It doesn't stop there.  We go to school and find ourselves at the mercy of teachers, professors and perhaps even a few bullies.  We graduate and it starts all over again; with bosses who hold our very livelihoods in their hands.  And, as we move into our later years, many of us will find ourselves once again at the mercy of others: nurses, family and caregivers who keep us fed, mobile and alive.

 

The reason we all seem to love underdogs is because each of us knows what it feels like to be an underdog, to be a David in a world full of Goliaths.

 

But Underdogma is somewhat different.  The first part of Underdogma is the reflexive belief that those who have less power are automatically deemed virtuous and noble.  From Christ's blessed meek to Eli Manning to rock-throwing Palestinians; people tend to side with the little guy.

 

The second part of Underdogma is the equally reflexive belief that those who have more power are to be scorned - simply because they have more power.  That's why millions of people rooted for Tom Brady to lose, why Mitt Romney and his perfect hair, teeth and bank accounts get slammed, and it's why so many people around the world hate America.

 

Underdogma.  If it were any more obvious, this dog would bite you.

 

Hold up Underdogma to the issues of the day.  It's startling how many of them tilt on this "axis of power."   Those who have less power are deemed virtuous and noble, and those who have more power are scorned.

 

Just ask Exxon, Wal-Mart and Tom Brady.  Don't you just hate them?  Somebody should really knock them down a peg.  Who do they think they are?

 

Well, for starters, they're Americans.  One might even say they embody the American spirit. 

 

Exxon literally feeds the engine of America.  And they do it without calling for the 12th Imam to come up from his well and bring about the end of the world.  Exxon offers a product that people want - heck, we couldn't live without it - and they offer it conveniently, where we need it, and when we need it.  "But they're just so...filthy rich" an Underdogmatist might say.  "The world's largest company.  It's just so...unseemly."  Or, you could look at Exxon with a sense of pride.  The home-town boys done good.  Better than some of the other oil options this world currently offers us.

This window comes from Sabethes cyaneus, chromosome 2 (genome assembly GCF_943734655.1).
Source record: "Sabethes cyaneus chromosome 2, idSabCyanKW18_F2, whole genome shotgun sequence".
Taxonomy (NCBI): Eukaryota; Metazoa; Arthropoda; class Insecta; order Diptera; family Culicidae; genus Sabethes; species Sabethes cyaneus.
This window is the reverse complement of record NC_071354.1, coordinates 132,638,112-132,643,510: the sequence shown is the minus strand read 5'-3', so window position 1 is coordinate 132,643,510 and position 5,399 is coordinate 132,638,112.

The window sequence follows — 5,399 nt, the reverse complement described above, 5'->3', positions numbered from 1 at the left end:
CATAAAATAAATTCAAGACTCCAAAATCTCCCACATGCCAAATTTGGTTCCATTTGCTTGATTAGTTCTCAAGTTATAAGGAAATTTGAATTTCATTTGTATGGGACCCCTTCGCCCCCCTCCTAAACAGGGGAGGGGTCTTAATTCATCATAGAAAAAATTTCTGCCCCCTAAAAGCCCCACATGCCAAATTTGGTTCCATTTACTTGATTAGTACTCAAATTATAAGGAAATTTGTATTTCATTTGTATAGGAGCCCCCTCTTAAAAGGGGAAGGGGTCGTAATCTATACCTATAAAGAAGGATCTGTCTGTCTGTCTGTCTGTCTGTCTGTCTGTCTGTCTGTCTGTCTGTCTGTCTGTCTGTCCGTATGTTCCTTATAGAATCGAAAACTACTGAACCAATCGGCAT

Perhaps if Exxon had stayed with its original name - Humble Oil - people would look upon them more kindly.

 

Wal-Mart.  As Barack Obama famously spat at Hillary in their January 21 debate: "...while I was working on those streets watching those folks (underdogs) see their jobs shift overseas, you (Hillary) were a corporate lawyer sitting on the board at Wal-Mart (big bad overdog)."  Ooh, that's gotta sting. 

 

If logic had been present at the Democratic debate - or even a cursory understanding of the American character - Hillary might have shot back with praise for a company that employs more Americans than any other while saving the average family $2,500 each year by (gasp) offering things people want at lower prices.

 

It's enough to make an Underdogmatist's blood boil: a big company helping out the little guy.  Can't have that.  Must attack.

 

And then there's Tom Brady.  People sure loved to hate him.  His good looks, his perfect season, his supermodel girlfriend.  Didn't you just want him to lose? 

 

But this is America.  Shouldn't we all aim for the top?  Shouldn't we all strive to have Brazilian supermodel girlfriends with umlauts on their last names?  Apparently not.  Less than an hour after his perfect season ended, Tom Brady was being taunted by Underdogmatists on talk shows, in chat rooms and in living rooms around the world.

 

So, what is to be learned from all this? 

 

The short answer is: Underdogma is the polar opposite of the American spirit that made this country great.  And, until we return to what made us so great, the most dangerous place to be right now is at the front of the pack.

on "America's Enduring Love for Underdogs"

来源:http://www.americanthinker.com/2008/02/americas_enduring_love_for_und.html

 

参考链接:

Underdog (competition) - Wikipedia, the free encyclopedia

http://www.routesetter.com/2007/07/30/the-underdog-rock-candy-review/

Bandwagon effect - Wikipedia, the free encyclopedia

http://www.communicationencyclopedia.com/public/tocnode?query=impinging&widen=1&result_number=2&topics=bbo15_Instance_30056&from=search&id=g9781405131995_yr2011_chunk_g978140513199526_ss5-1&type=std&fuzzy=0&slop=1

http://www.communicationencyclopedia.com/public/tocnode?query=impinging&widen=1&result_number=1&topics=bbo15_Instance_30056&from=search&fuzzy=0&type=std&id=g9781405131995_yr2011_chunk_g97814051319957_ss7-1&slop=1

http://gradworks.umi.com/32/92/3292552.html

http://www.slate.com/articles/health_and_science/science/2010/04/the_underdog_effect.single.html

http://baike.baidu.com/view/245.htm

http://ph.answers.yahoo.com/question/index?qid=20100317101838AAjOBo9

http://www.americanthinker.com/2008/02/americas_enduring_love_for_und.html

Bandwagon and underdog effects in minimal-information elections

http://dailyseotip.com/the-power-of-being-small-underdog-branding-and-seo-reselling/1757/